Roku and Samsung Smart TVs are Vulnerable to Hacking

Roku and Samsung Smart TVs are Vulnerable to Hacking

Roku Samsung Smart TVs Vulnerable to Hacking

Smart TVs are entering into our lives just as overwhelmingly as did the smartphones. However, it is great that they have not yet invaded our lives completely.

Wondering why did we say so?

Well, the smart TVs are still under research about their pros and cons, and the subsequent impact on our routine.

Thanks to Consumer Reports that has unveiled a horrifying aspect of Smart TVs for us. According to their study, Smart TVs can actually be used as a tool for hacking attacks.

Hackers Can Access Your Smart TVs to Gain Information

Consumer Reports has recently reported about its findings regarding Samsung and Roku Smart TVs.

They purchased and analyzed the smart TVs from the top five selling brands – Samsung, TCL, Sony, LG, and Vizio.

These TVs were brought under various privacy and security tests.

Roku Samsung Smart TVs Vulnerable Hacking

Specific smart TVs can not only raise the privacy concerns; but also the hackers could control them remotely, and even spy on you. (Image: by Janitors/Flickr)

According to the results, Samsung and TCL badly failed even on the most basic security tests. Whereas, the other three brands also showed potential vulnerabilities to hacking.

However, those vulnerabilities were not as dangerous and did not contribute to leaking user data.

The reports highlighted that hackers could attack Samsung and all the models of TCL that work on Roku’s technology.

According to the researcher, the hackers might not steal a user’s personal or sensitive information from the smart TV.

Nevertheless, they can do horrifying things to your TV, even when you are watching – such as changing the channels, raising the volume up, play offensive content, and other similar actions like spying on you via the set.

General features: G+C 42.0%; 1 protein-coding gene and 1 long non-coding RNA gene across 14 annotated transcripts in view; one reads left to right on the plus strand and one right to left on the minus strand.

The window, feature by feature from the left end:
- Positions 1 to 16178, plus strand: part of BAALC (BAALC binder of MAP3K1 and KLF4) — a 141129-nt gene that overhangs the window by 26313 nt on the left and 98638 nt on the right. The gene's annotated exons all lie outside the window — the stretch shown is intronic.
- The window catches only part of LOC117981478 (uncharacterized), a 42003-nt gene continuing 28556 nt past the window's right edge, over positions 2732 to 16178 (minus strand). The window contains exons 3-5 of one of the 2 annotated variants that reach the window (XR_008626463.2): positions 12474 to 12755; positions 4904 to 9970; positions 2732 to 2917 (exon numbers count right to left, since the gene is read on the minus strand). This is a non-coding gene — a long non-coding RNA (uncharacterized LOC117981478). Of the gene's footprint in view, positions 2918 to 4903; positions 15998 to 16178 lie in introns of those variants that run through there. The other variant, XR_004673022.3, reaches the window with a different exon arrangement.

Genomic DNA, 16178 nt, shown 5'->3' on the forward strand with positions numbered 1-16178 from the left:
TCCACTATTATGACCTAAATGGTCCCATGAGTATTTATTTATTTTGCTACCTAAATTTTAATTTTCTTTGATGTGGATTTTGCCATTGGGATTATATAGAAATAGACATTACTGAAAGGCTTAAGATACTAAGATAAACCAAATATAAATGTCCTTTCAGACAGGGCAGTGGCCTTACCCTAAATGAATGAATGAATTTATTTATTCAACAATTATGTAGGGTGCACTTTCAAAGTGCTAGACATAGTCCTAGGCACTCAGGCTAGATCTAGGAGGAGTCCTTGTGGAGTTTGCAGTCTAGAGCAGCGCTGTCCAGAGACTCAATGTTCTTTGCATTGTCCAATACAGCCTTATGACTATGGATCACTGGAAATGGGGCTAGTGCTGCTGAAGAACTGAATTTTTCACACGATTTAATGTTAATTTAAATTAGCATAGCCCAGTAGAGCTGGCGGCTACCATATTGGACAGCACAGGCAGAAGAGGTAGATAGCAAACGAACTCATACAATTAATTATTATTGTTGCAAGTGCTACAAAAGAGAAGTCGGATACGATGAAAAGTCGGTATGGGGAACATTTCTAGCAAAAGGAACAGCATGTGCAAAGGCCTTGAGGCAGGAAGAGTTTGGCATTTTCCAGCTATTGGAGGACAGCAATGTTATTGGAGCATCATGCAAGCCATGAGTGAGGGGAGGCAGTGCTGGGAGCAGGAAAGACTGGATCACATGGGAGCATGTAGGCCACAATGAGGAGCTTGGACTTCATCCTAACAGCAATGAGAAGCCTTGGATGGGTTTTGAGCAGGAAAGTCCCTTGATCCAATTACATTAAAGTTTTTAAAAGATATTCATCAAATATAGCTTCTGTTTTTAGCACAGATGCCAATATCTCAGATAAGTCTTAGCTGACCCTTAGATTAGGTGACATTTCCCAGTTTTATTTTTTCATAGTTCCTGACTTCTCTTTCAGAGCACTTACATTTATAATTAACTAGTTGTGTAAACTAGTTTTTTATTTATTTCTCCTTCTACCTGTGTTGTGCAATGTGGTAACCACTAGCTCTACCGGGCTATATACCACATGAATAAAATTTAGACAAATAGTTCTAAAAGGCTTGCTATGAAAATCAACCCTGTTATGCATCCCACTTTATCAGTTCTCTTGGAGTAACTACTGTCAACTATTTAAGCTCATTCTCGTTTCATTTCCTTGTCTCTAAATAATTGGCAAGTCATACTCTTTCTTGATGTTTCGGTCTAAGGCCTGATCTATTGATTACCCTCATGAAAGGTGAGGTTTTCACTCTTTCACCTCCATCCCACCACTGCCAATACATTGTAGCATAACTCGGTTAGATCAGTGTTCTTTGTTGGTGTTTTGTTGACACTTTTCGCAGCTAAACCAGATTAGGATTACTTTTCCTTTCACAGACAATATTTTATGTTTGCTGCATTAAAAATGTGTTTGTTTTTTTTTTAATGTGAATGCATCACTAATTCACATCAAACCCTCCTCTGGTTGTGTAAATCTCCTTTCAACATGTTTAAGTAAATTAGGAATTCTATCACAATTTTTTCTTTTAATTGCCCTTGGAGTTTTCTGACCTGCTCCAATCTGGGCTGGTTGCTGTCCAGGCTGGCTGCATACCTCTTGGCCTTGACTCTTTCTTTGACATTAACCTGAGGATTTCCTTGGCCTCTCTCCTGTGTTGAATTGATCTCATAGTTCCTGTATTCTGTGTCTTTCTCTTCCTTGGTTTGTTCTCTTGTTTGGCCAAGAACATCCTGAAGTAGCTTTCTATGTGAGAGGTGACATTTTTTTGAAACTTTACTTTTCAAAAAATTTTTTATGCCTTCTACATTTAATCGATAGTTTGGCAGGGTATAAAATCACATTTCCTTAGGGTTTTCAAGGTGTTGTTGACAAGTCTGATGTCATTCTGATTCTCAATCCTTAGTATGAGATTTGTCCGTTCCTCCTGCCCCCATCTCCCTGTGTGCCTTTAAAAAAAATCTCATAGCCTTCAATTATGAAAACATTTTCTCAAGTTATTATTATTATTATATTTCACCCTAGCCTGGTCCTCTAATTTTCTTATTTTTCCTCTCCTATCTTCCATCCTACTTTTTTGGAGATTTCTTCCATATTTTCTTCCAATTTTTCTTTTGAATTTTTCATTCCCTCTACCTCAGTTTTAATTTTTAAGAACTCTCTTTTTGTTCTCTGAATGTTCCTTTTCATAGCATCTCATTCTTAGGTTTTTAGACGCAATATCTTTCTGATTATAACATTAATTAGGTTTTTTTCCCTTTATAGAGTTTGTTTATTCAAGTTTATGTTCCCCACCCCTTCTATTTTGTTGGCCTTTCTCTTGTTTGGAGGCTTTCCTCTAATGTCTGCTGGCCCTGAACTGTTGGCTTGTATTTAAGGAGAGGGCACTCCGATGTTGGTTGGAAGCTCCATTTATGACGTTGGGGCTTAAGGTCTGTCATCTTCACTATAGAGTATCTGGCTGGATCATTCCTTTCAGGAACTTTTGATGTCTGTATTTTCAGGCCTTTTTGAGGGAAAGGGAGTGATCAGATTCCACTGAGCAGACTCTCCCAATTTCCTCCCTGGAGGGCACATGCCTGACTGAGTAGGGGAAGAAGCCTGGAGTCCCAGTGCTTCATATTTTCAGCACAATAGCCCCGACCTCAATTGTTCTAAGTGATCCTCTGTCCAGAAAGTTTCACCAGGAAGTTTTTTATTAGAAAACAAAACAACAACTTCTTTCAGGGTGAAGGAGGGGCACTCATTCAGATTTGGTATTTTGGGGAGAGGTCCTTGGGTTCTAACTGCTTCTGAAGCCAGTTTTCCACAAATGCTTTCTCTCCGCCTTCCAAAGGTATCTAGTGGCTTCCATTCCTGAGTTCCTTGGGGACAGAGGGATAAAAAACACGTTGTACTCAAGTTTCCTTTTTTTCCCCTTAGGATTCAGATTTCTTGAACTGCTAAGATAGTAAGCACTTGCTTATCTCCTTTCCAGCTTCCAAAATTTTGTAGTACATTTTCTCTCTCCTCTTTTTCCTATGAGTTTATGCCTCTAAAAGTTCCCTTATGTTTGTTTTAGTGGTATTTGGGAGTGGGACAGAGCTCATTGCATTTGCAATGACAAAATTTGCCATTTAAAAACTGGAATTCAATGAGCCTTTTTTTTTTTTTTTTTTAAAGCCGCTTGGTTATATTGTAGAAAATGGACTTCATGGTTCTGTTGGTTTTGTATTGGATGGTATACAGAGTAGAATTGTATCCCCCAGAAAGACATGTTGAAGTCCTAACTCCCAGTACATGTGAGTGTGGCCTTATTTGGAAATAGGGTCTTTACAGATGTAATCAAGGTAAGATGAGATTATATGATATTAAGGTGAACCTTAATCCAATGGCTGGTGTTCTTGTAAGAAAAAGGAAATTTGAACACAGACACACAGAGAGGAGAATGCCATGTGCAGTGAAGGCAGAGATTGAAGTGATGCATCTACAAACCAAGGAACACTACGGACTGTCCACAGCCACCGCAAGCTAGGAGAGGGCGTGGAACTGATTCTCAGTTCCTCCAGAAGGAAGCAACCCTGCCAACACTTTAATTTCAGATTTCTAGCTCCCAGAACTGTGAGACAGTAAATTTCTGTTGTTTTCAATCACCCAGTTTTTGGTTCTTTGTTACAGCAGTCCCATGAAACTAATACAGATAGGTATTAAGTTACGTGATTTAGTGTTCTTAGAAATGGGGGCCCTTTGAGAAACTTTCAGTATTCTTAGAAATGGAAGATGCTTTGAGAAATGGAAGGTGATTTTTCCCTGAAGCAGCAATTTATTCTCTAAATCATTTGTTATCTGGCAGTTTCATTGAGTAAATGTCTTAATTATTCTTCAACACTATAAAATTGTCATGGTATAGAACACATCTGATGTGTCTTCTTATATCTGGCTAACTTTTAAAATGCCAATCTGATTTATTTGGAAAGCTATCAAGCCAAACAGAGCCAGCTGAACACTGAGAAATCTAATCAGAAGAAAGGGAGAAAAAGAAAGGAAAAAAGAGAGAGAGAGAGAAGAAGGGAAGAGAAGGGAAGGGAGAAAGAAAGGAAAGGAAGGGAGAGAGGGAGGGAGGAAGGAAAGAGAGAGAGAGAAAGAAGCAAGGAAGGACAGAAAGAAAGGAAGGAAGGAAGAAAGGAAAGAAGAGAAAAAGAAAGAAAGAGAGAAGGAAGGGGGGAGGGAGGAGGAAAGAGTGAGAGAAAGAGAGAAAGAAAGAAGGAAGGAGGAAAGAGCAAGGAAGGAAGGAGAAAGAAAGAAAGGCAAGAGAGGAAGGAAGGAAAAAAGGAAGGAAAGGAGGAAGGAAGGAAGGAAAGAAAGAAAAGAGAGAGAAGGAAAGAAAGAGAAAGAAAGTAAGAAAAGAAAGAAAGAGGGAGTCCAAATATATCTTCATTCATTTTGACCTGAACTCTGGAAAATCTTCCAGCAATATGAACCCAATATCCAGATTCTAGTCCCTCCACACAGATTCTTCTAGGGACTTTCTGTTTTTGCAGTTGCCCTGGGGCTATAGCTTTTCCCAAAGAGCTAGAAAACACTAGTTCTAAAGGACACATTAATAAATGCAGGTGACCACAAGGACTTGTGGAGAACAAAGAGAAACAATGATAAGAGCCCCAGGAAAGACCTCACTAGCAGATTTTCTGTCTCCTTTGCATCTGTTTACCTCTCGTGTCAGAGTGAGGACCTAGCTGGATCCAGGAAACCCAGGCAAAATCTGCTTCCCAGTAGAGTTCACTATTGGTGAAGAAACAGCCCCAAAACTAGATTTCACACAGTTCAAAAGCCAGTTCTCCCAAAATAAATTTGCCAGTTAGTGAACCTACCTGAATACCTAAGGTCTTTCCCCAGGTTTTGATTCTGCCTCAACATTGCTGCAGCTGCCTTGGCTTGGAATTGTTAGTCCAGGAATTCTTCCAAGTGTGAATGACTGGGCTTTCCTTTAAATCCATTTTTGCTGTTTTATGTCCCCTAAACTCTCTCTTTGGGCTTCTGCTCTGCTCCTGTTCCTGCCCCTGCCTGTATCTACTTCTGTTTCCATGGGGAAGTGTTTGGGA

The hacking attacks are easily possible over the web.

Is it Threatening?

Eason Goodale, the lead engineer of Disconnect, pointed out that Roku devices sport a less secure API which makes them vulnerable to cyber-attacks.

According to the CR security test reports, the user data may not be retrieved from a smart TV unless the user connects the TV to the home network, and then downloads a malicious app or file on the laptop or smartphone through the same network.

For the privacy tests, Consumer Reports mentions that all the brands asked for permissions to gather user data.

Though it sounds like a restriction, it actually plays no significant protection.

During various installations, a user is bound to give full access to the apps to enjoy all features.

Denying even the most basic features will result in your smart TV becoming dumb!

Hence, it is easier to gain access via a smart TV when you have given full access to it.

The Guilty TV Brands’ Stake

Upon highlighting the flaws, Samsung modestly thanked the reporters for highlighting this issue. They also committed to upgrading the API for more secure functionality.

However, Roku authorities denied the results by saying that the Roku API features are secure and that the user can swiftly turn off any external features through the settings.

They claim that they use to take strict measures for consumer privacy. They further urge the users to keep their Wi-Fi connections protected via passwords to prevent any potential hacker attacks.

Possible Solution a Consumer Could Do

Buy a dumb older TV!

This is what you would have just thought of after knowing this news.

But, obviously, you cannot revert back to your tech advancements only because of a probable hacker attack.

Nor you can find more of such TVs in the market right now.

According to Consumer Reports, only 16 out of the 200 TV sets in 2017 were not among the smart TVs.

This year, we can thus expect a further drop in this percentage of old TVs.

So what preemptive measures can you take to protect you and your smart TV? A slight changing in the settings may help such as the ones listed below.

  • Reset Factory Settings – revert back all the changes you had made to your smart TV to the preset factory settings. Then, while reconfiguring, just choose the most basic options for your TV, that doo, without allowing any collection of data.
  • Turn off ACR – Digging down deep into the settings will reveal all the ACR settings to you. Turn them off and protect yourself. If you face difficulty, contact the maker’s customer support and ask them about ACR. In this way, you will also indirectly make them realize that you are concerned about your privacy! Probably they could strengthen their security systems!
  • Turn off WiFi – That is painful, but a permanent solution. Forget that you once had a smart TV. Just turn off the WiFi connection on the TV and enjoy safe viewing. Or, if you have become too reliant on technology, get a separate connection for your TV.

The CR’s latest report suffices to jolt our minds regarding this new means of hacker attempts. Undoubtedly this could trigger further studies about how to make the user experience for smart TV safe and secure.

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